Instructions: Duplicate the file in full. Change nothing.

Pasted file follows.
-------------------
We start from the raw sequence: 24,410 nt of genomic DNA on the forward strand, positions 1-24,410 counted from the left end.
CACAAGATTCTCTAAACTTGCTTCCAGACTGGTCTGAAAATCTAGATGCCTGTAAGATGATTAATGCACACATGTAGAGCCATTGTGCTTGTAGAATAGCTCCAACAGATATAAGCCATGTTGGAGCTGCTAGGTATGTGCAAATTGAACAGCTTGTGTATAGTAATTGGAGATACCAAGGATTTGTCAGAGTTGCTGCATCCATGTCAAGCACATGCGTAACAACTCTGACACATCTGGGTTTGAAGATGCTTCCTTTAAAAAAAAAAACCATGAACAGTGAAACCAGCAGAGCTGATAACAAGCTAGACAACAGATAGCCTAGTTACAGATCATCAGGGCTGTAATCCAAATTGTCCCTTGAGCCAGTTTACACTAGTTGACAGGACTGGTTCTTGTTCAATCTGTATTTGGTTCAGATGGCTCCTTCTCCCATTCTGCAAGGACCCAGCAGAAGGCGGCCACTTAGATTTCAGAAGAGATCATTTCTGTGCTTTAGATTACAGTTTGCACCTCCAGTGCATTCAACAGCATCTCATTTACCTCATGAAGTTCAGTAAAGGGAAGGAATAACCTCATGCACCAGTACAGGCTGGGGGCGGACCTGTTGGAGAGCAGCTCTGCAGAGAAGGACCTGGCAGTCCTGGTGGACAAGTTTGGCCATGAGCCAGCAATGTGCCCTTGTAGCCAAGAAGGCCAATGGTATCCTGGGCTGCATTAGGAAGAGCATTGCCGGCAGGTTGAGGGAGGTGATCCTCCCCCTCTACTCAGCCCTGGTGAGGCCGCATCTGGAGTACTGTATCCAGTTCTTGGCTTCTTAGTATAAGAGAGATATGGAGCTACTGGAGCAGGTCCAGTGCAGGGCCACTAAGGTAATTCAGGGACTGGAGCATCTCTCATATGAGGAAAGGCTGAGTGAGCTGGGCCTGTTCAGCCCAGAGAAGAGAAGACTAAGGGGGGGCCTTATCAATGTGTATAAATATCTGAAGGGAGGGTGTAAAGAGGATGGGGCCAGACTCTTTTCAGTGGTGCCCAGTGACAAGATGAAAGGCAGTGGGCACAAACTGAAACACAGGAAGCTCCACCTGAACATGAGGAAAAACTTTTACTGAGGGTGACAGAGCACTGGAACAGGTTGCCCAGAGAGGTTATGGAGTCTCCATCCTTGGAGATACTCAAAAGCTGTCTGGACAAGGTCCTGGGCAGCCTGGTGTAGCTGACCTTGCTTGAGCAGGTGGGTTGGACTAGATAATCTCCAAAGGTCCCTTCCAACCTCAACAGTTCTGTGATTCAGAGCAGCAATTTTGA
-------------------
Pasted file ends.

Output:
We start from the raw sequence: 24,410 nt of genomic DNA on the forward strand, positions 1-24,410 counted from the left end.
CACAAGATTCTCTAAACTTGCTTCCAGACTGGTCTGAAAATCTAGATGCCTGTAAGATGATTAATGCACACATGTAGAGCCATTGTGCTTGTAGAATAGCTCCAACAGATATAAGCCATGTTGGAGCTGCTAGGTATGTGCAAATTGAACAGCTTGTGTATAGTAATTGGAGATACCAAGGATTTGTCAGAGTTGCTGCATCCATGTCAAGCACATGCGTAACAACTCTGACACATCTGGGTTTGAAGATGCTTCCTTTAAAAAAAAAAACCATGAACAGTGAAACCAGCAGAGCTGATAACAAGCTAGACAACAGATAGCCTAGTTACAGATCATCAGGGCTGTAATCCAAATTGTCCCTTGAGCCAGTTTACACTAGTTGACAGGACTGGTTCTTGTTCAATCTGTATTTGGTTCAGATGGCTCCTTCTCCCATTCTGCAAGGACCCAGCAGAAGGCGGCCACTTAGATTTCAGAAGAGATCATTTCTGTGCTTTAGATTACAGTTTGCACCTCCAGTGCATTCAACAGCATCTCATTTACCTCATGAAGTTCAGTAAAGGGAAGGAATAACCTCATGCACCAGTACAGGCTGGGGGCGGACCTGTTGGAGAGCAGCTCTGCAGAGAAGGACCTGGCAGTCCTGGTGGACAAGTTTGGCCATGAGCCAGCAATGTGCCCTTGTAGCCAAGAAGGCCAATGGTATCCTGGGCTGCATTAGGAAGAGCATTGCCGGCAGGTTGAGGGAGGTGATCCTCCCCCTCTACTCAGCCCTGGTGAGGCCGCATCTGGAGTACTGTATCCAGTTCTTGGCTTCTTAGTATAAGAGAGATATGGAGCTACTGGAGCAGGTCCAGTGCAGGGCCACTAAGGTAATTCAGGGACTGGAGCATCTCTCATATGAGGAAAGGCTGAGTGAGCTGGGCCTGTTCAGCCCAGAGAAGAGAAGACTAAGGGGGGGCCTTATCAATGTGTATAAATATCTGAAGGGAGGGTGTAAAGAGGATGGGGCCAGACTCTTTTCAGTGGTGCCCAGTGACAAGATGAAAGGCAGTGGGCACAAACTGAAACACAGGAAGCTCCACCTGAACATGAGGAAAAACTTTTACTGAGGGTGACAGAGCACTGGAACAGGTTGCCCAGAGAGGTTATGGAGTCTCCATCCTTGGAGATACTCAAAAGCTGTCTGGACAAGGTCCTGGGCAGCCTGGTGTAGCTGACCTTGCTTGAGCAGGTGGGTTGGACTAGATAATCTCCAAAGGTCCCTTCCAACCTCAACAGTTCTGTGATTCAGAGCAGCAATTTTGA